The price of oil is coming back up a little but there are still oil stocks to sell. The Street offers its opinions.
The steep decline in oil prices over the last year has forced oil companies to pull back on investments in production. The number of oil rigs operating in the U.S. has continued to drop and is now at the lowest level since 2010, according to oil services company Baker Hughes(BHI). Even though brent crude oil prices have risen to roughly $65 a barrel — a high for 2015 — and U.S. West Texas Intermediate crude oil was just above $57, close to a six-week high, oil companies are still getting crushed. Here’s 10 large-cap oil-related companies you should sell right now if they’re in your portfolio — with the worst performing companies at the end of the list — using TheStreet Ratings, TheStreet’s proprietary ratings tool.
Smart stock investing always requires fundamental analysis in order to determine the intrinsic value of a stock. The Street offers its propriety tool to determine which oil stocks to sell. Factors include worldwide supplies, demand in North America, Asia and Europe and political stability in oil producing regions.
Fracking and Oil Supplies
The oil fracking boom in the USA has been responsible for the USA returning to the top ranks of oil producers. Oil reserves in the USA are at historically high levels, which drives prices down. The Saudi’s are not cutting back on production as they do not want to lose customers on one hand and they do not want to lend a helping hand to their arch enemy Iran on the other. The Wall Street Journal notes that despite a recent surge in prices oil drifts lower as investors realize that enthusiasm has gotten ahead of common sense.
Oil prices wavered Monday, then settled lower, amid uncertainty about the strength of the recent price rally. Light, sweet crude for June delivery settled down 16 cents, or 0.3%, at $56.99 a barrel on the New York Mercantile. Brent crude, the global benchmark, fell 45 cents, or 0.7%, to $64.83 a barrel on the ICE Futures Europe exchange.Prices have rallied more than 30% since hitting a six-year low in mid-March, but analysts say the market remains oversupplied and prices could be due for a pullback. “The energy markets have gotten ahead of the actual data,” saidMichael Corcelli, chief investment officer at Alexander Alternative Capital LLC. For prices to rally, he said, “we need firmer demand and some type of tangible supply response.”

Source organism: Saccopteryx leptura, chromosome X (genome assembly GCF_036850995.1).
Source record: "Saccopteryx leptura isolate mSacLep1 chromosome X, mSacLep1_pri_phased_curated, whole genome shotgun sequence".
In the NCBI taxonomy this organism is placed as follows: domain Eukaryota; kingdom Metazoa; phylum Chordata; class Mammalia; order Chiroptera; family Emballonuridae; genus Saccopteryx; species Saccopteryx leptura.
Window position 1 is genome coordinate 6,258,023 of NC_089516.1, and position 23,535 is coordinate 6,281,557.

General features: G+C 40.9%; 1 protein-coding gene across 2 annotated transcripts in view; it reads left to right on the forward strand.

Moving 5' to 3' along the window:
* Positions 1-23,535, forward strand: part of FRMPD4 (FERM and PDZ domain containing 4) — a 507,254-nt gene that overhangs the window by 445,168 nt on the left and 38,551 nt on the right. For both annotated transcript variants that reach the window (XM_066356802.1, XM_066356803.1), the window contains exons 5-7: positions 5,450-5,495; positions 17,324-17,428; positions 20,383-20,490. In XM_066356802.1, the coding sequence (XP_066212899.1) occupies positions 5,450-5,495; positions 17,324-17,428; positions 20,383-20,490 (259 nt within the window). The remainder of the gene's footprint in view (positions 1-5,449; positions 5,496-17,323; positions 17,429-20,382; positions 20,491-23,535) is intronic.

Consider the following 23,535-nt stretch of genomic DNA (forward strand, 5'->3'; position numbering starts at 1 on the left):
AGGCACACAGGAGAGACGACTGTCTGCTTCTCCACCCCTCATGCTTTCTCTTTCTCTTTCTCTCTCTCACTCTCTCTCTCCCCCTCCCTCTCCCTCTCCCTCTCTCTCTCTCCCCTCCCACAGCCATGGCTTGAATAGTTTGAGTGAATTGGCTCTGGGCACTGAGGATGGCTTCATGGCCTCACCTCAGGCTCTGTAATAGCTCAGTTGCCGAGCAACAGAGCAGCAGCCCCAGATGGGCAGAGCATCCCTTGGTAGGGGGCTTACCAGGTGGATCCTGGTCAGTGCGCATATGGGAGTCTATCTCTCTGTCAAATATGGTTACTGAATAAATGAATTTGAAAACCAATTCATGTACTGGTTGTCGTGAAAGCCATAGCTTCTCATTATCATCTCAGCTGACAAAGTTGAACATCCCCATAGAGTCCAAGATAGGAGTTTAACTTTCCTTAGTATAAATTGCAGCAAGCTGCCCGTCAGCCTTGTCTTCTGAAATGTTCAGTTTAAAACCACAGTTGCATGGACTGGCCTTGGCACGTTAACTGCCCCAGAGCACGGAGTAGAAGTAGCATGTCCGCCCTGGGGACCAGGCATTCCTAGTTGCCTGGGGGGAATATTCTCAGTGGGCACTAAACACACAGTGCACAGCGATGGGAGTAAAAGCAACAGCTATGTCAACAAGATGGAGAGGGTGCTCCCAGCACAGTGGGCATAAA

Until Things Settle Down in the World
Russia annexed part of Ukraine and is supporting separatists in other parts. Sanctions by the USA and Europe are hurting Russia but it is unclear if Russia will change its behavior and if sanctions that hurt its oil industry are going to get better. Iran has sort of agreed to cut back its nuclear industry to guarantee that it will not produce a nuclear bomb, but negotiations are not over yet. If Russia is able to drill more, produce more, and sell more, it will continue to drive the price of oil down. Likewise if Iran is able to export again it will keep prices in the low range. According to Newsweek Iran is being courted by Europe in expectation of sanctions being lifted.
“In downtown Tehran, the German electronics powerhouse Siemens AG opens and closes for business each day. But since 2010, no new business has been done there. “You walk in the door and the staff will tell you, ‘We are keeping the office open until the Iranian sanctions are lifted,’” says Michael Tockuss, managing board member of the German-Iranian Chamber of Commerce Association, in Hamburg, Germany. “People forget that many companies, like Siemens, have a history with Iran that goes back more than 100 years. They stick to the rules, but they keep up the relationship.”
If you are wondering which oil stocks to sell, keep track of the negotiations with Iran over its nuclear program and any lifting of sanctions.